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Legalization

Legalization validates a foreign public document by verifying the authenticity of the signature and the legitimacy of the signing authority. Legalization does not certify the content of the document. 

The Hague Apostille is a simplified procedure that has the same purpose as legalization and is applied between the States party to the Convention of 5 October 1961It opens in new window, which abolished the requirement to legalize foreign public documents. 

In general, unless a specific rule provides exemption from this obligation, all foreign public documents must be legalized or apostilled to be valid in Spain, and all Spanish public documents must be legalized or apostilled to be valid abroad. 

Only original legalized or apostilled documents (or true copies issued by the same body that issued the original) are admissible. Legalized or apostilled photocopies cannot replace the original document. 

The legalization or apostille has no expiry date, but if the document has a time-limited validity, that of the legalization or apostille shall be equally limited. 

A) Legalization of foreign documents at the Consular Office

​Can I apostille my official Canadian documents?
 
Canada is not a party to The Hague Convention of 5 October 1961 Abolishing the Requirement of Legalization for Foreign Public Documents, mostly known as the Apostille Convention. Therefore, any official Canadian document needs to be legalized through diplomatic channels in order to take effect in Spain.
 
Which documents can I legalize at the Consulate General in Toronto?
 
NOTE: THE CONSULATE GENERAL OF SPAIN IN TORONTO ONLY LEGALIZES CANADIAN DOCUMENTS ISSUED BY ORGANIZATIONS OR INSTITUTIONS LOCATED WITHIN ITS CONSULAR JURISDICTION​It opens in new window.
 
- We ONLY legalize original documents or certified copies issued by the same authority issuing the original document. Certified photocopies from authorities different than those issuing the document, even though they are authenticated by Global Affairs Canada, will not be valid in Spain.
 
- We ONLY legalize documents that have been authenticated by Global Affairs Canada. Documents authenticated by any Canadian provincial authority will not be legalized.
 
- We do not legalize translations, even though they have been authenticated by Global Affairs Canada. If you need a document to be translated, we suggest that you contact any of the Sworn Translators/Interpreters named by the Ministry of Foreign Affairs, European Union and Cooperation. You can find an updated list hereIt opens in new window.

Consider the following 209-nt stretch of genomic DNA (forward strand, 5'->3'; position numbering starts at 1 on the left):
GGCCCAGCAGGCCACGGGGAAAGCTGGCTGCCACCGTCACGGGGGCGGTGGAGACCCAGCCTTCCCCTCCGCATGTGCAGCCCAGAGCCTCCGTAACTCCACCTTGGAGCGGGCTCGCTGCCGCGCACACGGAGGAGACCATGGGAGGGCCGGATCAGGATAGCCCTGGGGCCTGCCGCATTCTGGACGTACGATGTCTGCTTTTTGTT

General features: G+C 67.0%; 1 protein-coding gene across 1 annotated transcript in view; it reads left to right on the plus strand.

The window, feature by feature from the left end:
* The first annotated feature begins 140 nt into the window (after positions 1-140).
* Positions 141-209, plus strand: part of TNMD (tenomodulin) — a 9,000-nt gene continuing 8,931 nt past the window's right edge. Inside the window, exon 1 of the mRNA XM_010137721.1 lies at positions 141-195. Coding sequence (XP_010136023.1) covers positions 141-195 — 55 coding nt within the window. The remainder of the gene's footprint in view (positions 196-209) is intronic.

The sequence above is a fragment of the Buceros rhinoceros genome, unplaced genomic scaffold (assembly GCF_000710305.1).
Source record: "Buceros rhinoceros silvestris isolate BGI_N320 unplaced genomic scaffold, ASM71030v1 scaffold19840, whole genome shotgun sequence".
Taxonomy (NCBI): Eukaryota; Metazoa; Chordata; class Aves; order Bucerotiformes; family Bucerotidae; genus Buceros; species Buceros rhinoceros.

- If you require legalization of documents issued by organizations or institutions located in our consular jurisdiction, which are not public official documents, you will need to notarize them before a Canadian Notary Public before continuing with the authentication and legalization procedures.
 
Which type of documents can be legalized?
 
- ACADEMIC CERTIFICATES OR DIPLOMAS ISSUED BY CANADIAN ACADEMIC INSTITUTIONS located in our consular jurisdiction. At this Consulate General, we will legalize academic certificates and diplomas where Global Affairs Canada has directly authenticated the signature of the Educational Centre’s Principal or competent officer appearing on the academic certificate or diploma. Likewise, the Consulate will accept academic certificates or diplomas notarized and authenticated by Global Affairs Canada, as long as it appears, in writing or in an attached affidavit, that the notary public has verified the identity and authenticated the signature of the Educational Centre’s Principal or competent officer appearing in the academic certificate or diploma.
 
- BIRTH, DEATH, MARRIAGE AND DIVORCE CERTIFICATES ISSUED BY CIVIL REGISTRIES IN OUR CONSULAR JURISDICTION stating facts that have occurred in our consular jurisdiction.
 
- CERTIFIED CRIMINAL RECORD CHECKS. We only legalize “Certified criminal record checks” with fingerprints and picture issued by the Royal Canadian Mounted Police (RCMP)It opens in new window.
 
- OTHER DOCUMENTS, issued by institutions located in our consular jurisdiction. These documents need to be notarized by a Canadian Notary Public before continuing with the authentication and legalization procedures.
 
What is the procedure to follow?
 
ATTENTION: Before applying for your Canadian documents to be legalized, please read the instructions of Global Affairs CanadaIt opens in new window and fill out the appropriate form.

1) Send by mail your original document to: